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A Law Against Poor Writing?
Guest articles > A Law Against Poor Writing?
by: Robert Deigh
More than a few years ago, my high school English teacher insisted that there should be a federal law against poor writing. Of course we laughed, smug in the knowledge that there could be no such thing. After all, it would be unfair to turn a bunch of grammar-challenged students into a criminal class - even one that certainly would be held in an ultra-minimum security facility (a public library?). You can imagine the scene:
"What're ya in for kid?" "Split infinitives." "Ouch, that's a tough one."
Now, to my surprise, there is a bill in Congress making it mandatory that "Government documents issued to the public must be written clearly..." It is called H.R. 946: Plain Language Act of 2009. (Shouldn't it be The Plain Language Act of 2009?) There is also a Senate bill -- S. 574: Plain Writing Act of 2009.
Sure, today the bills apply only to documents created by the federal government. But next thing you know, we'll all be expected to use proper grammar, punctuation and spelling. I'm no attorney, but it seems like this might be a good time to polish up our writing so that if this legislation passes, we'll be on the right side of the law.
Here are a few suggestions to improve your business writing. Clear communication will enable prospective customers to understand the benefits of your services and products and help them make the "right" buying decision.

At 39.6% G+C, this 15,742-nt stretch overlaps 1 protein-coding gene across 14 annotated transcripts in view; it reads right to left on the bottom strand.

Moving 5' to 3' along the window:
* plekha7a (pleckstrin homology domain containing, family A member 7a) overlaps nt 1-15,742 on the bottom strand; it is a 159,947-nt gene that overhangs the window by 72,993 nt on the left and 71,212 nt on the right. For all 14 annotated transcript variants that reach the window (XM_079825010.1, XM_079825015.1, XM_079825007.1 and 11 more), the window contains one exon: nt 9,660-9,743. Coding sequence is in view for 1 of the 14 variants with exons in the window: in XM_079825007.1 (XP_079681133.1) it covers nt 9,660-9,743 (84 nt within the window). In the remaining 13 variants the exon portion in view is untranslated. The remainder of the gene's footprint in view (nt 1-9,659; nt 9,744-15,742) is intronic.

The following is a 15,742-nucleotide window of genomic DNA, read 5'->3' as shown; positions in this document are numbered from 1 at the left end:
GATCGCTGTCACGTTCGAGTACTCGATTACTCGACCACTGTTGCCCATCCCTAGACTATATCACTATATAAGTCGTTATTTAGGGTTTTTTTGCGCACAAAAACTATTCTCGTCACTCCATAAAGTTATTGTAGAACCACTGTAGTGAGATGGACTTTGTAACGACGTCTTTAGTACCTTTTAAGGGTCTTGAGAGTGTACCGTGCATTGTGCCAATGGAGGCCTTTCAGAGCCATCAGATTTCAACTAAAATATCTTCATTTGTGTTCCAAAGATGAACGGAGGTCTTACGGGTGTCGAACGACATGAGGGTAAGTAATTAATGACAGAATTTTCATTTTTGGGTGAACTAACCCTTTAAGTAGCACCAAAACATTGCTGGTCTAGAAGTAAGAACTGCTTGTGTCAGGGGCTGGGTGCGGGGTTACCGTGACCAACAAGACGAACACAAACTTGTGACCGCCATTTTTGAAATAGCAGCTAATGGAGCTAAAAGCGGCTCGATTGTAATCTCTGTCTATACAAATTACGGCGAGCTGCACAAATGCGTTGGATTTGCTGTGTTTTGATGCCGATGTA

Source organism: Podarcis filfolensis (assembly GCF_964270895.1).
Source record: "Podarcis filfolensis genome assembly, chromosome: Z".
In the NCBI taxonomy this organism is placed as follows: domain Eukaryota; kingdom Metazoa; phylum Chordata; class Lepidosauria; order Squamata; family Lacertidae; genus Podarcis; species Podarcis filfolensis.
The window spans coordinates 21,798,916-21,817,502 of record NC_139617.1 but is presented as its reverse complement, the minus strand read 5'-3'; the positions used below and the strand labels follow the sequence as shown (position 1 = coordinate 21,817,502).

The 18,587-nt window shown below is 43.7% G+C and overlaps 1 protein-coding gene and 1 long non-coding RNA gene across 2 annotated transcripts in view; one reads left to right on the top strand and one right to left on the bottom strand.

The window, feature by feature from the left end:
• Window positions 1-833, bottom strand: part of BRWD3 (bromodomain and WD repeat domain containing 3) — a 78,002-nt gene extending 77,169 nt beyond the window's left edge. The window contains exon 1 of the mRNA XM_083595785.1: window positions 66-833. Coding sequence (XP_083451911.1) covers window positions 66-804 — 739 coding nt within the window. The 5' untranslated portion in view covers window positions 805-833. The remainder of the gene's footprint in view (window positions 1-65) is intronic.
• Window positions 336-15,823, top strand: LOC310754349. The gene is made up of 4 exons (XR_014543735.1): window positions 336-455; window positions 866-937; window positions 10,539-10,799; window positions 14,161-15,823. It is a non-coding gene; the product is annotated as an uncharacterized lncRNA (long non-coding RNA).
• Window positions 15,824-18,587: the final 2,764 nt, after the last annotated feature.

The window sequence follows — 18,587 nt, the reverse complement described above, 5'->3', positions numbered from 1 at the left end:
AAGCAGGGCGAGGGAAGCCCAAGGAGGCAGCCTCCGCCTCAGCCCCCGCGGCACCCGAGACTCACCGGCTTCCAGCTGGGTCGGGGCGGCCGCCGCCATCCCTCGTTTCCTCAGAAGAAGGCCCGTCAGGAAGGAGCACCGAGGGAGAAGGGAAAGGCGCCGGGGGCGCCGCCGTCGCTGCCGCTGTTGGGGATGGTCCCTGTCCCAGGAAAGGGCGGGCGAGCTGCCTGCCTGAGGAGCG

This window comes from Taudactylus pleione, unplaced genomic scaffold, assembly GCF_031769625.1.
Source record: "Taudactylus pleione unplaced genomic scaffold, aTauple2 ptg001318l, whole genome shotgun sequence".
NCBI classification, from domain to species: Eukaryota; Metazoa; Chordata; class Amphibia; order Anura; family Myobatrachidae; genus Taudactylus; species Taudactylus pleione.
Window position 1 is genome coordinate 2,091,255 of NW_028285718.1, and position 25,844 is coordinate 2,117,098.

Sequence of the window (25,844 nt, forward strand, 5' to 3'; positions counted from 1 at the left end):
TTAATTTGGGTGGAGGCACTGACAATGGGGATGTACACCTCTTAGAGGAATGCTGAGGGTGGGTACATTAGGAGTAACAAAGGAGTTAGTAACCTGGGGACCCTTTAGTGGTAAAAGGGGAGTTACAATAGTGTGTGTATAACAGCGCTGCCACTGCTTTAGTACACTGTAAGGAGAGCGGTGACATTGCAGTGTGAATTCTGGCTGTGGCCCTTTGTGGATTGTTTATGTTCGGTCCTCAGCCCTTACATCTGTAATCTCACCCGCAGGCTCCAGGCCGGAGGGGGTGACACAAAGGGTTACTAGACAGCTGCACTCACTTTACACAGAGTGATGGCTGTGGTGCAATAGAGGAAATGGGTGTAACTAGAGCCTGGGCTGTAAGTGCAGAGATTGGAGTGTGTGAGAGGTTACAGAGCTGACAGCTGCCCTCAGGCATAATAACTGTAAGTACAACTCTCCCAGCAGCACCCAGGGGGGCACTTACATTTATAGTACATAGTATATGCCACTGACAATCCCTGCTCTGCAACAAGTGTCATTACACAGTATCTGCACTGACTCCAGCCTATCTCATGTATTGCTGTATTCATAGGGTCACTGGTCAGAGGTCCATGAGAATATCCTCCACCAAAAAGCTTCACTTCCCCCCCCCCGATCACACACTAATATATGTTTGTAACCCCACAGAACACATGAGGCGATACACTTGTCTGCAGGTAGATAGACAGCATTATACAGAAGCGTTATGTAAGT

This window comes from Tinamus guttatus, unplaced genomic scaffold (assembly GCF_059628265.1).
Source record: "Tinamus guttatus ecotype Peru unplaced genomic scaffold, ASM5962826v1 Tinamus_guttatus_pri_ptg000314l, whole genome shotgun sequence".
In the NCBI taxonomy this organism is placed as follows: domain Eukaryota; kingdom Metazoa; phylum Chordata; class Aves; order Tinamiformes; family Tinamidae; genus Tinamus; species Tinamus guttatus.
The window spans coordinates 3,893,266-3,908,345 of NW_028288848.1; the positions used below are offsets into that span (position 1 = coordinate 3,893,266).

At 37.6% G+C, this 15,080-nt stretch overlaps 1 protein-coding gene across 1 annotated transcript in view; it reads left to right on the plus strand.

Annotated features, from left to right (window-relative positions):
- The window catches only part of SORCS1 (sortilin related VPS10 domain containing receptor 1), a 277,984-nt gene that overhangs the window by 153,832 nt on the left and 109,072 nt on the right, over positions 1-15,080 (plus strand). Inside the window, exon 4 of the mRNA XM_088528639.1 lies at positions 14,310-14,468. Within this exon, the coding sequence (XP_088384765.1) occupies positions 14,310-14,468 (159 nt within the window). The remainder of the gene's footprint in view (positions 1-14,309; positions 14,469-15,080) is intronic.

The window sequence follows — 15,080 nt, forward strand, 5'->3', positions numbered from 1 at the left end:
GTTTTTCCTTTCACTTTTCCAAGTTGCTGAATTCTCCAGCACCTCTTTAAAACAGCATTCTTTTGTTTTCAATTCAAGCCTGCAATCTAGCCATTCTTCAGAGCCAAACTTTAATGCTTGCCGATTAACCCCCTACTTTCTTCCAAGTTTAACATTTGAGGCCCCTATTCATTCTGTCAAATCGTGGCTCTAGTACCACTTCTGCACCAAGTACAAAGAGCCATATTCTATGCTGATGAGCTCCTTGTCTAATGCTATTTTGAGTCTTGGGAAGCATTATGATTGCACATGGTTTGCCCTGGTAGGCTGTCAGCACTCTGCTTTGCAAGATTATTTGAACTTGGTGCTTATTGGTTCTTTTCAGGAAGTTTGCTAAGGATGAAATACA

-- Use newspaper style when writing. Put important facts up top so readers can get the information they need with the least effort.
-- Be concise. Edit like you mean it. Then remove redundant words like "current" services, "future" plans, "new" innovations. Make each word earn its place.
-- Translate everything from your industry's jargon into plain English. You'll be amazed at how that single act can make a big difference in the clarity and sparkle of your writing.
-- Get rid of cliches. No one needs to "drill down and get more granular," for example. Here are a few more cliches to avoid: (with English translations): "low-hanging fruit" (already interested in buying), "at the end of the day" (the net effect), "no brainer" (easy decision), "win-win" (mutually beneficial), "cutting edge" (innovative) and "talk offline" (chat in private).
-- Update your materials. Send old Web page text and soggy sales materials back to the right staffers to update. Revamping a whole Web site is daunting -- not so much if each person is responsible for only a page or two.
Robert Deigh is principal of RDC Communication/PR and the author of "How Come No One Knows About Us?" (WBusiness Books, available May 2008), the PR guide for organizations large and small that want to win big visibility. Deigh helps organizations increase their visibility and build their brands by creating strong and positive relationships with the press and other audiences. He is also a well-known speaker and trainer on media and PR topics. Want more free info to build your business? Subscribe to Deigh’s popular monthly 1-page online newsletter “PR Quick Tips” from his website at www.rdccommunication.com. He can be reached via email at firstname.lastname@example.org, or by phone at 703-503-9321.
Contributor: Robert Deigh
Published here on: 21-Feb-10